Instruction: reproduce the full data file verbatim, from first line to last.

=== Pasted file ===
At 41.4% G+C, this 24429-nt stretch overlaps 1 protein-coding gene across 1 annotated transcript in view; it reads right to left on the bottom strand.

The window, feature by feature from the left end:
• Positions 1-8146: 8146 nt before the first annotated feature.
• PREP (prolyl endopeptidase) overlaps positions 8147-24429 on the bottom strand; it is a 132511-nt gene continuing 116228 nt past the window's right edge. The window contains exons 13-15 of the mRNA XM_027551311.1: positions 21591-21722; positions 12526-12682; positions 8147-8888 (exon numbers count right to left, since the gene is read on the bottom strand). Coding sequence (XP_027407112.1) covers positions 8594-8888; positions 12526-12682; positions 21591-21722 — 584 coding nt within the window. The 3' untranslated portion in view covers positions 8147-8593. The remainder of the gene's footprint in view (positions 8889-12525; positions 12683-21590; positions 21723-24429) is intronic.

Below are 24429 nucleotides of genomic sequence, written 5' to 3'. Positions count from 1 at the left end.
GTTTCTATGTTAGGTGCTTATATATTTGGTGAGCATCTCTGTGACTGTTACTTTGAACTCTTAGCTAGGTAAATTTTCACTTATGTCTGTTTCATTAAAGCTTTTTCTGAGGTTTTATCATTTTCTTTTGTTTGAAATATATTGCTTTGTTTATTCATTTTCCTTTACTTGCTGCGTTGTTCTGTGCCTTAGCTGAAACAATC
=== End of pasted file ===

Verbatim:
At 41.4% G+C, this 24429-nt stretch overlaps 1 protein-coding gene across 1 annotated transcript in view; it reads right to left on the bottom strand.

The window, feature by feature from the left end:
• Positions 1-8146: 8146 nt before the first annotated feature.
• PREP (prolyl endopeptidase) overlaps positions 8147-24429 on the bottom strand; it is a 132511-nt gene continuing 116228 nt past the window's right edge. The window contains exons 13-15 of the mRNA XM_027551311.1: positions 21591-21722; positions 12526-12682; positions 8147-8888 (exon numbers count right to left, since the gene is read on the bottom strand). Coding sequence (XP_027407112.1) covers positions 8594-8888; positions 12526-12682; positions 21591-21722 — 584 coding nt within the window. The 3' untranslated portion in view covers positions 8147-8593. The remainder of the gene's footprint in view (positions 8889-12525; positions 12683-21590; positions 21723-24429) is intronic.

Below are 24429 nucleotides of genomic sequence, written 5' to 3'. Positions count from 1 at the left end.
GTTTCTATGTTAGGTGCTTATATATTTGGTGAGCATCTCTGTGACTGTTACTTTGAACTCTTAGCTAGGTAAATTTTCACTTATGTCTGTTTCATTAAAGCTTTTTCTGAGGTTTTATCATTTTCTTTTGTTTGAAATATATTGCTTTGTTTATTCATTTTCCTTTACTTGCTGCGTTGTTCTGTGCCTTAGCTGAAACAATC